If you have exhausted all discussed remedies to get your sensors working, try tricking them into thinking they are functioning normally. With the garage door in the fully open position, press and hold down the wall button continuously till the door touches the ground and then release the button. You will have the garage door in a locked down position by doing so.
How do you test a Genie garage door sensor?
Monthly testing of the safety sensors is advisable to ensure that they are properly working. This process helps you verify the safety feature’s effectiveness to promote the safety of your pets and family from accidents. Also, testing enables you to ensure the general safety and health of your automatic Genie garage door opener system. Here’s how to conduct the test;
- Place an object such as a cardboard box or brick on the floor of the garage doorway.
- Prompt your Genie garage door opener to shut on the object.
- The first and desirable outcome is when the door automatically reverses upon contacting/sensing the object in its path.
- The second outcome is when the door fails to reverse despite coming into contact with the object. This is undesirable, and a cause for concern since it suggests that there is an issue with the safety mechanism.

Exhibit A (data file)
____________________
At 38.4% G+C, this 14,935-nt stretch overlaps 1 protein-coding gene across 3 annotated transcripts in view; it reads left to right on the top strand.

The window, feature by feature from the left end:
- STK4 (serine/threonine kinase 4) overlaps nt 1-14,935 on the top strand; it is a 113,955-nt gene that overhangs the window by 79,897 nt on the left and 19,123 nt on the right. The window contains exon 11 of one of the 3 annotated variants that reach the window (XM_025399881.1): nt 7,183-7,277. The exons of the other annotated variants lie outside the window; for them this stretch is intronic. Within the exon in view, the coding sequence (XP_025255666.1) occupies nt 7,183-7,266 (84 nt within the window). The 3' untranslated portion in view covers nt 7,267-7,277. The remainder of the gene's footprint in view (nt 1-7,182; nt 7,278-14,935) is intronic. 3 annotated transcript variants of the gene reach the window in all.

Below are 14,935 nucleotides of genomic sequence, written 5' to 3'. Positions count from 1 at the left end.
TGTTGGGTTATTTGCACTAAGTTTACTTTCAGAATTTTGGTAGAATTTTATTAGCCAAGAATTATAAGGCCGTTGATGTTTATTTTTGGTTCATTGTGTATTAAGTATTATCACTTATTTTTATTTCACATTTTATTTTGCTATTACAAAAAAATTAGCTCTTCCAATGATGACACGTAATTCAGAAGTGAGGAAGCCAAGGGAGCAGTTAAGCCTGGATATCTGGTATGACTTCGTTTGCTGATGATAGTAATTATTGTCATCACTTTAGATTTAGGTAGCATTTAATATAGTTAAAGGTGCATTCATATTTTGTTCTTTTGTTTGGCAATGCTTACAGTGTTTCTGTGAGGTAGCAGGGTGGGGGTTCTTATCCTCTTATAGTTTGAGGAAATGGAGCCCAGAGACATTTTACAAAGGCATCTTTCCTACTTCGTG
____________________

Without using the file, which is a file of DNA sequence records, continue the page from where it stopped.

You will want to diagnose the problem by checking for misaligned sensors or wiring issues like a shorted wire, poor or incorrect wire connection, and wire disconnection. Mainly, you will not be dealing with a serious problem, and you can fix it yourself.
Why are my garage door sensors not working?
Whether your sensors have failed the functionality test or you have noted that they are not lighting up, it should suggest that they might be faulty. In that case, you probably are wondering why are your garage door sensors not working? Discussed further below are some of the reasons that can be held responsible.
Disrupted power supply
The indicator lights on the sensors can help you pinpoint this problem. Failure of the green light to turn on indicates a problem with the power supply. The power supply could be disturbed, broken, or even unplugged. Also, if there is a blown fuse, the normal functioning of the sensors is affected.
Once again, if the indicator lights on the sensors are out, damage to the wires leading to the garage door opener could be suspected. Broken, tangled, bent, or burned cables would make the sensors malfunction, which manifests as an abnormal warning color of the lights (orange).
Garage door sensors are fitted with photo-eyes. Damage to the photo eyes due to accidental bumping of the sensors, misalignment, or sunlight interference can also impede the normal operation of the sensors. This is because there is a disruption in the transmission of the invisible ray.
Sensor lenses coated with debris.
Dirt, dust, or other debris tends to accumulate on the lenses of your garage door sensors over time. This can also result in your sensors failing to work since it alters the shooting of a signal between the two sensors. High humidity levels can also block the lenses, especially in rainy zones.